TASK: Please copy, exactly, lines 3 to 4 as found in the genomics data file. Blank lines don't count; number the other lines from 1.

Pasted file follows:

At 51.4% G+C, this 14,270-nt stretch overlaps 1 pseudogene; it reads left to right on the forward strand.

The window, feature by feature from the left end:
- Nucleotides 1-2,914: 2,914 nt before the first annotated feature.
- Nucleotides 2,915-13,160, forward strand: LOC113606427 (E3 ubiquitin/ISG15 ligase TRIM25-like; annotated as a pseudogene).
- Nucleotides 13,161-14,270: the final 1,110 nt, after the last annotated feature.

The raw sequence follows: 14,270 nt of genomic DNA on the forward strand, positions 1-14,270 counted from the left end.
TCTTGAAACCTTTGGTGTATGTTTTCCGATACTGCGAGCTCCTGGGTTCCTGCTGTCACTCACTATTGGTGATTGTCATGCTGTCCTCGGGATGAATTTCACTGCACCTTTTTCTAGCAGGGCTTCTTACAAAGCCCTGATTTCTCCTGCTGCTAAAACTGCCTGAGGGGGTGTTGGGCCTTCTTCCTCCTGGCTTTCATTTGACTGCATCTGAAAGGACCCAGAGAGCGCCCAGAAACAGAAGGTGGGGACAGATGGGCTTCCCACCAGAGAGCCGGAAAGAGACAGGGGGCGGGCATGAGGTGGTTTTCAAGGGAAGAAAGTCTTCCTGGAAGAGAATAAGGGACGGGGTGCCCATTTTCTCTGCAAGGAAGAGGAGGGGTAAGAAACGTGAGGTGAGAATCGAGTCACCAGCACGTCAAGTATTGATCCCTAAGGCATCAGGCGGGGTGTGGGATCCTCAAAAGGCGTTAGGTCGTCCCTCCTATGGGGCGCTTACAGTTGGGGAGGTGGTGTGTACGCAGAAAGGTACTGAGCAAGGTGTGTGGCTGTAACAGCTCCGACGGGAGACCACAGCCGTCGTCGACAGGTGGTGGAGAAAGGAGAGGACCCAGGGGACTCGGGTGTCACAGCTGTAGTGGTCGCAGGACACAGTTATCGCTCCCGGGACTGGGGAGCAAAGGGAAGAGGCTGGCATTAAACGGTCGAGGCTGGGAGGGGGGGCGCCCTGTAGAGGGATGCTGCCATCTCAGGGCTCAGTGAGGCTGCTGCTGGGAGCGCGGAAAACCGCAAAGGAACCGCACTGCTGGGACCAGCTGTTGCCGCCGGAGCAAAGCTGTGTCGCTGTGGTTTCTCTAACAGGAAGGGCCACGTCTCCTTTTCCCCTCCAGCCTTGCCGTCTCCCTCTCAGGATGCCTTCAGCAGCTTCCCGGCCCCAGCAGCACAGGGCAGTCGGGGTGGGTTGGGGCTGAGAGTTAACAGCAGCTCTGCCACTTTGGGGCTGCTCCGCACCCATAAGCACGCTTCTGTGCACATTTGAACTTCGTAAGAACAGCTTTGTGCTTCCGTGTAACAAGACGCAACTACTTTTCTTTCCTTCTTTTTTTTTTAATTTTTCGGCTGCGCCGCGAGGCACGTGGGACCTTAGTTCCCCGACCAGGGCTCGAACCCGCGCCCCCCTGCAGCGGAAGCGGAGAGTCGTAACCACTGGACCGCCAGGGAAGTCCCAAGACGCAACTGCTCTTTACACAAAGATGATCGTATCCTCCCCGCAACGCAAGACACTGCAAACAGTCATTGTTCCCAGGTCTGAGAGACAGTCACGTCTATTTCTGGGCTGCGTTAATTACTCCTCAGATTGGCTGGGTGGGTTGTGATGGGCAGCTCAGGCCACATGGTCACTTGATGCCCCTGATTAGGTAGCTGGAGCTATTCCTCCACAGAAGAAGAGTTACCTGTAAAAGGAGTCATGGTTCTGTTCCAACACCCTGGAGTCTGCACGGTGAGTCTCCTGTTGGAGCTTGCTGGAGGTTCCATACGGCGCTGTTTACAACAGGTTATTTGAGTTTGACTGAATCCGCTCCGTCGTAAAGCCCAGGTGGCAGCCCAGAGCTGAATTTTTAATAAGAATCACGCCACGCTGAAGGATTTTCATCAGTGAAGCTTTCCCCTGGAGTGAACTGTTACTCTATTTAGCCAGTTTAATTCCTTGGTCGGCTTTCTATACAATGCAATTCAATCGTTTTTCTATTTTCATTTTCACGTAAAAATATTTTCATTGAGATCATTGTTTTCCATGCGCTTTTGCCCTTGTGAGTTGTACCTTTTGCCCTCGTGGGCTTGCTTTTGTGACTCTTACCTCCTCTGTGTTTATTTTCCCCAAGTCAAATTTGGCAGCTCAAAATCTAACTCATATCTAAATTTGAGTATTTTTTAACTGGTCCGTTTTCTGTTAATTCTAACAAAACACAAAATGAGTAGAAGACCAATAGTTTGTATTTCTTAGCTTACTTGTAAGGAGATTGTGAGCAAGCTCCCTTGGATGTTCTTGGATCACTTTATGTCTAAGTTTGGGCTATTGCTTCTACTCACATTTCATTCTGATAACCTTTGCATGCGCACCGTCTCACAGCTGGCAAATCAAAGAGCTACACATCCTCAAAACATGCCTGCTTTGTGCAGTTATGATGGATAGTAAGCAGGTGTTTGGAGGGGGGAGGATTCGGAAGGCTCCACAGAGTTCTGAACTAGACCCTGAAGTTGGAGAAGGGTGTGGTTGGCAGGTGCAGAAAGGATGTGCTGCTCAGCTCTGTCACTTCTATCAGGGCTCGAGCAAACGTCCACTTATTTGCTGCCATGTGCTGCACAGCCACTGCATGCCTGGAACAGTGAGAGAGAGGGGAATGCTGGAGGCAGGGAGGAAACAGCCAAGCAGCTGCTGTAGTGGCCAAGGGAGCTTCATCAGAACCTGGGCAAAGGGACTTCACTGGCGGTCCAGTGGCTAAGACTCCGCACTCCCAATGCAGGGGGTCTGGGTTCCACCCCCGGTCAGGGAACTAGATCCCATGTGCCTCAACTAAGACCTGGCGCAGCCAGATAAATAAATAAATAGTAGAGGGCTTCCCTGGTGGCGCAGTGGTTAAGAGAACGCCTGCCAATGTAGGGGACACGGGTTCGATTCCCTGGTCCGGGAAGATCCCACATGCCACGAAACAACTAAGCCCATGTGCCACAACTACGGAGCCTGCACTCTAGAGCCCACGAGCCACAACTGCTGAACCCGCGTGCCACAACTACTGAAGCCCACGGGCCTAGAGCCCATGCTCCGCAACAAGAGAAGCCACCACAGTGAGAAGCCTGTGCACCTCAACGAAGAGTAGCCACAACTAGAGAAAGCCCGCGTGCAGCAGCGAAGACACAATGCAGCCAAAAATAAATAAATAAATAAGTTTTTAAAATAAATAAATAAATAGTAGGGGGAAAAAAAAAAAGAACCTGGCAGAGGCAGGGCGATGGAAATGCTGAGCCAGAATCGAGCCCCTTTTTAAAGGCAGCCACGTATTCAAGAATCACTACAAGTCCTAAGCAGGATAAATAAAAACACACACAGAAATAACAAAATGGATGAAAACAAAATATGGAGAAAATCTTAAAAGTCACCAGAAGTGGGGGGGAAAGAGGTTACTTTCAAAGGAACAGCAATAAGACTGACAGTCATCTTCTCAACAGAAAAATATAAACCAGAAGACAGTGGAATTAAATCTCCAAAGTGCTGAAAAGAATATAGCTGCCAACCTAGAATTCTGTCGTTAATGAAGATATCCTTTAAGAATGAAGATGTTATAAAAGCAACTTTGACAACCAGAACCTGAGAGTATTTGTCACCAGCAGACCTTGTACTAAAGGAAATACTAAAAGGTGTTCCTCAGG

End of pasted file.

- Nucleotides 1-2,914: 2,914 nt before the first annotated feature.
- Nucleotides 2,915-13,160, forward strand: LOC113606427 (E3 ubiquitin/ISG15 ligase TRIM25-like; annotated as a pseudogene).